Electricity generation is one of the seven Drawdown sectors. The solutions in this sector have potential to drawdown 246.12 gigatonnes of CO2 equivalents over 30 years. There are twenty solutions. Those most relevant to Northland are microgrids #78, rooftop solar #10 and geothermal #18. It can be argued that several of the others are relevant too, including onshore wind turbines #2 and methane digesters #s 30 and 64.
The power sector currently accounts for around 40 percent of annual greenhouse gas emissions to the atmosphere, making it the highest-emitting sector, followed by industry and transportation. Of total worldwide electricity generation, fossil fuels represent 67 percent, nuclear 11 percent, and renewable energy sources just over 24 percent and growing, with the bulk (18 percent) being from large hydropower systems. In the last few years, the competitiveness of renewable sources for electricity generation has continued to increase due to the price evolution and the efficiency improvements of these technologies (Drawdown).
Electricity in New Zealand
In 2016 we generated 85% of our electricity from renewables. This can attributed to our small population and abundant natural resources. This gives us less scope to reduce carbon emissions as we only have about 20% non-renewables to replace.
Whakamaru power station on the Waikato River (Radio NZ).
In addition to reducing emissions, redesigning our electricity system is important to provide New Zealanders with cheaper renewable energy. This involves rethinking how we increase renewables, how we get electricity to consumers and reforming the policy framework that governs the system.
The current policy framework was developed for a model of centralised transmission of electricity from big generators. It requires an expensive and high capacity national network. This document outlines many policy changes from the mid 1980s, including the Electricity Industry Reform Act 1998, that “required full ownership separation of distribution (lines) businesses from supply (retail and generation) businesses”. The intention was to encourage competition and cross-subsidisation, but has this and subsequent reforms kept prices down for consumers?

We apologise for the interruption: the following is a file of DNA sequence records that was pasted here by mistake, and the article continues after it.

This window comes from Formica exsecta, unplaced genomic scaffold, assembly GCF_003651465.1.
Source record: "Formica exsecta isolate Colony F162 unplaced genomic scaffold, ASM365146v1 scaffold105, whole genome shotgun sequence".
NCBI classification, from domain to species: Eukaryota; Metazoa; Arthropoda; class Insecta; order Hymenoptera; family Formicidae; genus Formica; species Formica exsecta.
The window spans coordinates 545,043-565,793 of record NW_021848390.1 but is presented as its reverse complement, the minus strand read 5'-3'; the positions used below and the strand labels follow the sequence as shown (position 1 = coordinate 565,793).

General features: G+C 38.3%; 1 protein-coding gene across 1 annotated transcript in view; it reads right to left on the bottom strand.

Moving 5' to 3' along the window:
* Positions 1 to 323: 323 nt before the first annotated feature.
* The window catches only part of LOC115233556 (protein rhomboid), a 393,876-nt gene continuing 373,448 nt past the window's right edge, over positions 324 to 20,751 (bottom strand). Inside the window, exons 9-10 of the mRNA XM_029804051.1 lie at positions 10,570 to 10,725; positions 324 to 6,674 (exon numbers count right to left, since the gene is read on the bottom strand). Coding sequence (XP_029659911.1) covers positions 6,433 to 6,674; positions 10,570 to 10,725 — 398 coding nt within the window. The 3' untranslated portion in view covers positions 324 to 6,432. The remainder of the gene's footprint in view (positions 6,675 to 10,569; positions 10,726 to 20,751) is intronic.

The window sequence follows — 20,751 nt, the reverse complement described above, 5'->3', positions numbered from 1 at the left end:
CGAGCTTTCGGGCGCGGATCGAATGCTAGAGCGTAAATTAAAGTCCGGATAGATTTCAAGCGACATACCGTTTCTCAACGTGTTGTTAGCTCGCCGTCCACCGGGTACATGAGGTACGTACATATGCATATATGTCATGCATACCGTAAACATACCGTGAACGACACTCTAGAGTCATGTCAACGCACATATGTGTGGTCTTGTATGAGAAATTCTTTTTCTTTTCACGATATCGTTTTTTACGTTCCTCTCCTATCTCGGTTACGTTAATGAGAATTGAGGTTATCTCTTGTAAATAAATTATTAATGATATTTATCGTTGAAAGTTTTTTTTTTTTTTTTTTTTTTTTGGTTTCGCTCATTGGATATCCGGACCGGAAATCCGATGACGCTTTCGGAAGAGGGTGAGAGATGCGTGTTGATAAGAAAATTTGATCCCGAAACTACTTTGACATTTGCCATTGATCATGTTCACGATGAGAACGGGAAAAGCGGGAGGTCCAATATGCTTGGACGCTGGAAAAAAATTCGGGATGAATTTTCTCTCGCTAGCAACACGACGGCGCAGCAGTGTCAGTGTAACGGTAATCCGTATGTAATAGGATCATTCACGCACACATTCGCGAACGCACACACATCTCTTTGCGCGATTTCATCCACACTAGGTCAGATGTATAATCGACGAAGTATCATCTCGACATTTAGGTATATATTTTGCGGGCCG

This graph from Analysis of historical electricity industry costs shows price trends from 1974 to 2013 (in $2013). Notice how prices were relatively stable up until the 1998 Act, but prices increased on the back of the new legislation.
It gets worse for Northland. Differential pricing for transmission, will make power more expensive for Northlanders as we are farthest from the South Island generators. For example Genesis will raise its price by $100 a year for Top Energy customers and $83 for Whangarei and Kaipara customers.
Regional autonomy and the energy Internet
Here’s Jeremy Rifkin explaining the energy Internet. He works with the European Union to design an energy Internet that will span Europe.
Drawdown describes microgrids #78, an important component of the energy Internet.
A microgrid is a localized grouping of distributed energy sources, like solar, wind, in-stream hydro, and biomass, together with energy storage or backup generation and load management tools. This system can operate as a stand-alone entity or its users can plug into the larger grid as needed. Microgrids are nimble, efficient microcosms of the big grid, designed for smaller, diverse energy sources. The use of local supply to serve local demand makes them more resilient and reduces energy lost in transmission and distribution.
Alongside microgrids, grid flexibility #77 is provided by a combination of technologies.
- Constant renewables, such as geothermal;
- Utility-scale storage, such as pumped hydro and molten salt;
- Small-scale storage, such as batteries; and
- Demand-response tools, such as smart thermostats and smart appliances, to mediate peaks in demand.
To enable microgrids and other network innovations, the policy framework will ideally support the local power companies, Northpower and Top Energy to be more involved in retail, distribution and generation. These are community owned companies and more likely to work in their customers’ interest.
Northland has abundant wind and sun, a huge coastline relative to land area and geothermal resources. Top energy operate a 25MW geothermal power station at Ngawha. At this capacity it supplies 70% of the Far North’s power with two further 25MW stations planned. The Kaipara harbour has the longest harbour shoreline in the world. The Crest Energy project didn’t achieve stakeholder support, but the Kaipara remains a strong prospect for tidal flow generation if stakeholders can be effectively engaged.
- As a region, how do we secure greater regional autonomy over our energy generation, distribution and supply?
- Is our future independent consumers with the majority purchasing battery storage, or do we optimise the energy Internet and support our local electricity companies?
- How can we ensure the sustainability of locally owned electricity companies?
- What are the best options for renewable generation in Northland?
- How can this solution be implemented in a manner that supports vulnerable populations?